In the 178th postseason inning he’s pitched, facing the first batter of his 29 October start, the best pitcher this century allowed a hit.
It might have been nothing, early jitters for the Dodgers’ ace, that gradual settling that even the mightiest arms require. But in the case of Clayton Kershaw, a million minds worried that it might be more. One hit may lead to two, three – to sliders that don’t drop and curveballs that won’t curve and another of Kershaw’s fabled playoff meltdowns.
Or a hit might just be a hit. On Tuesday, that’s all it was. It took until the fifth inning, when the Dodgers led 2-0, for Kershaw to allow his second (and final) hit of the night: a solo home run to Rays outfielder Kevin Kiermaier. Kershaw would make it through another frame – groundout, foul out, groundout – ending his evening with eight strikeouts, a walk and a commanding lead.
And for a day, for a few more games, at least, the existential dread of his playoff existence was put on hold.
The 32-year-old starter went into Tuesday, an 8-3 Los Angeles victory in Game 1 of the World Series, with a career ERA of 2.43 but with a postseason ERA of 4.31. His World Series mark, 5.03, is worse. But here’s an asterisk, some context to the madness: 5.03 includes a start in 2017 in which Kershaw gave up six earned runs – and in which his opponent, the Houston Astros, benefited from an elaborate sign-stealing scheme. So they’re not quite as bad as they look, maybe, these World Series woes. In fact, maybe none of this is.
Tuesday didn’t erase the mess of some of Kershaw’s highest-pressure starts. There’s no denying his implosion in Game 6 of the 2013 NLCS. He faltered again in 2016 in an elimination game against the Cubs, then he started the 2018 World Series with a thud. And in last year’s playoffs he allowed two late, back-to-back home runs when the Dodgers had the lead as they were eliminated by the Washington Nationals. He’s been far from sharp in another dozen or so October outings, many of which have seen the Dodgers push him a batter too long, trusting a pitcher who earns it for six months each spring and summer.
A few more asterisks, now: When Kershaw beat the Rays, it marked the ninth time he’d pitched at least six innings in an October start without allowing more than a hit and a walk. That’s the most of any starter in MLB history. And when he left the mound at the end of the sixth, ready to ice his shoulder and hug teammates and relax on a quiet bench, Kershaw had 201 career postseason strikeouts. Only Justin Verlander, with 205, has more. Another sharp World Series outing this fall – another middling one, even – and he’ll edge into first all-time.
It’s hard to say what any of that proves. Every rule has an exception. Kershaw is otherworldly, except in October. He’s a disaster then, except when he’s occasionally still great. And there’s no shortage of theorizing as to why. Jitters, curses, rotten luck. Bad managing, the pesky fact that postseason competition is always steeper. The source of Kershaw’s struggles, probably, is a mix of nonsense and logic.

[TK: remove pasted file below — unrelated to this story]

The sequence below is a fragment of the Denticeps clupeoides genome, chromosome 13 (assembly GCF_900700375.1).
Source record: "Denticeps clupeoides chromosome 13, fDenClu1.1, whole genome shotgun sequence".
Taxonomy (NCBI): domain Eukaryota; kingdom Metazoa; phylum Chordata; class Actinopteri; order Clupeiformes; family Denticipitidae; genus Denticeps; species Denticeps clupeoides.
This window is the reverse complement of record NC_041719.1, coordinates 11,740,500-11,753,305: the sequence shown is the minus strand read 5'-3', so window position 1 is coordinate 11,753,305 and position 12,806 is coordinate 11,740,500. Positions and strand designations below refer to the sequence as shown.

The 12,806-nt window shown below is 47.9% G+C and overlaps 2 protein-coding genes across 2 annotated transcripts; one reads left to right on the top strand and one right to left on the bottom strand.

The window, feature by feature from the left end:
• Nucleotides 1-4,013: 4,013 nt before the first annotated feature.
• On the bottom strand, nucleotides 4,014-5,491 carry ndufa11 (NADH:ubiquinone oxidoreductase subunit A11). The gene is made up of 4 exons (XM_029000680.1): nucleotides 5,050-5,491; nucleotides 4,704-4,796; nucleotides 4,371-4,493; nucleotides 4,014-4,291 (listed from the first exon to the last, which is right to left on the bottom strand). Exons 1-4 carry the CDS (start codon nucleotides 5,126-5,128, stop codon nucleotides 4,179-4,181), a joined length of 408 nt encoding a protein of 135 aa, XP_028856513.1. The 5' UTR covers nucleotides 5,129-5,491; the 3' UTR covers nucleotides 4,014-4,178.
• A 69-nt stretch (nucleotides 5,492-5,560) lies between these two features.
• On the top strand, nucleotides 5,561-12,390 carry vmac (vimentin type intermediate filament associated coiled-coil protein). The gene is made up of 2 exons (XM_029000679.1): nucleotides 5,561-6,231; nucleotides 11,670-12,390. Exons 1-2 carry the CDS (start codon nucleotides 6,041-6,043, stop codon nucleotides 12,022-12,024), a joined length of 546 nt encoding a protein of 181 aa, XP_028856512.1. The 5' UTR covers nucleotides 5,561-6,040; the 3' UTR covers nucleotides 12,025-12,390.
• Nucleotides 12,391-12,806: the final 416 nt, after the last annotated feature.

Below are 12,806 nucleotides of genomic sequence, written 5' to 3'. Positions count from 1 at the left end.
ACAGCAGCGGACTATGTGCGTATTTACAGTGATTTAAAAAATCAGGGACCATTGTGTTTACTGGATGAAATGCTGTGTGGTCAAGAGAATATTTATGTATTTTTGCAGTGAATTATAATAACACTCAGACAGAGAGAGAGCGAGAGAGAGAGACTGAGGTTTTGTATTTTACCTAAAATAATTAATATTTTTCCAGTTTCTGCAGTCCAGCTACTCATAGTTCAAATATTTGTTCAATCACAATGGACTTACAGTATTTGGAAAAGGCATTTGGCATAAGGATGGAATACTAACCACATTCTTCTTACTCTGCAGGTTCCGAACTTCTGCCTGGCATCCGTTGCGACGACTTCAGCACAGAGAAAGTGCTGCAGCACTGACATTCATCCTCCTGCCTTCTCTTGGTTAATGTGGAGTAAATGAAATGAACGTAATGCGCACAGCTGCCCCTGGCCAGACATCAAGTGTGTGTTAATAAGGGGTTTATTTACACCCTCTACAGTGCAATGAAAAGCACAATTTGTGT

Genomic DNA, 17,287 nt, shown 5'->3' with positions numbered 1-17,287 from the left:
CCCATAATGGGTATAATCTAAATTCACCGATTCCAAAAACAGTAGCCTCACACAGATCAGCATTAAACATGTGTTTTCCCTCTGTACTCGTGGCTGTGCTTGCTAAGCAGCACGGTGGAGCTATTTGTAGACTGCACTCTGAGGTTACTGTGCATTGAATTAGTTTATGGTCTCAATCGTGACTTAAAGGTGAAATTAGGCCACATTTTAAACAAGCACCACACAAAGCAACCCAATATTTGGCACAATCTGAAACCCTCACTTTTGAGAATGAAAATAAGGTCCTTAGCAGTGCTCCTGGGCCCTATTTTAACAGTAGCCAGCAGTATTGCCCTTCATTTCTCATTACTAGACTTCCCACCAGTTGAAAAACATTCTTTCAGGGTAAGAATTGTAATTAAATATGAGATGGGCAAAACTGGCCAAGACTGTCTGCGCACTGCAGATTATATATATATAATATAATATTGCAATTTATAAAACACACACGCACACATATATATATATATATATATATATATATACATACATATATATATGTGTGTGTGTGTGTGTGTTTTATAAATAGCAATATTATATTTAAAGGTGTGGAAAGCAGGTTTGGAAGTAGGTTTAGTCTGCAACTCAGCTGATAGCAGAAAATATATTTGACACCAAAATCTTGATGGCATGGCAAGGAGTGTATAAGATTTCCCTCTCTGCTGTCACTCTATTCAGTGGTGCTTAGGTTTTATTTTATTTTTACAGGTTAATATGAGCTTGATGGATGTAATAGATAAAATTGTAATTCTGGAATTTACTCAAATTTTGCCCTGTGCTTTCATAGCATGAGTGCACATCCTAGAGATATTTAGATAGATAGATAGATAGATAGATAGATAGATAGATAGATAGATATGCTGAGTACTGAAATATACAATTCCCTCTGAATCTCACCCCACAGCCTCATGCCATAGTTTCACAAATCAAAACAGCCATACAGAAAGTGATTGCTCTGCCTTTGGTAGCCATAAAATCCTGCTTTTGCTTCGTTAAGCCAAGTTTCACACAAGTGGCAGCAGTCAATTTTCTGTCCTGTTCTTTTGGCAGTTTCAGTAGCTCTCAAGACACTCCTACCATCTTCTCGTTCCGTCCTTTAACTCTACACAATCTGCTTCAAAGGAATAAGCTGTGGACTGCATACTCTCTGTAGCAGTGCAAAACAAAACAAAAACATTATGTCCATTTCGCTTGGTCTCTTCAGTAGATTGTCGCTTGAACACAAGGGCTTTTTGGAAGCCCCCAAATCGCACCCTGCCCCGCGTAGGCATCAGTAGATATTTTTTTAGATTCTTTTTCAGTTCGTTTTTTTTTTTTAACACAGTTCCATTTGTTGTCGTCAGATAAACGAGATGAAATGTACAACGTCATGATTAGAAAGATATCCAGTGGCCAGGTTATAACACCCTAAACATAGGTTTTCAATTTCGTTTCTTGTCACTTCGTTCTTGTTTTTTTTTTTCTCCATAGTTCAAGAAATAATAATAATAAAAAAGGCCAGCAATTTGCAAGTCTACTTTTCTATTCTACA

Logically, Game 1 made sense. Kershaw faced a Rays team that collectively hit .209 in the first three rounds of the 2020 playoffs. Some combination of their leaden bats and his humming slider made for a montage of whiffs. Nineteen, to be exact. Tampa’s batters missed 50% of the pitches they swung at, giving Kershaw the highest swing-and-miss rate of any game in his 13-year career.
“It was better tonight than the last one, for sure,” he said after the game. “I think, the first inning, I was spiking some sliders there. Fortunate to get out of that first without any runs, and then after that, I kind of locked it in.”
If Tuesday was a catharsis for Kershaw, it wasn’t his first. There have been plenty of other playoff games when he’s pitched like the version of himself worth $93m over three years. He was last absolved of his postseason sins in Game 2 of the Wild Card round, when he tossed eight shutout innings, and before that in Game 5 of the 2018 NLCS. Kershaw dazzles nearly as often as he combusts – but the combustions loom larger, louder.
When he next takes the mound, Kershaw will face the same chatter that echoed before Game 1, the same whispers that grow louder every time his arm falters. That’s part of the thrill of it, though: It’s as exhilarating when he’s lights-out as it is when he’s haywire.
This wasn’t the best World Series start of Kershaw’s career. That came in 2017, Game 1, when he struck out 11 in seven innings against Houston. But his gem against the Rays was close, and he was in complete control. His fastball velocity ticked up in 2020, and the 60-game regular season left him in far better shape this fall than he would be after 162. So maybe Tuesday started something new. Maybe this is Kershaw’s series to win, his legacy to cement.
Or maybe a game is just a game.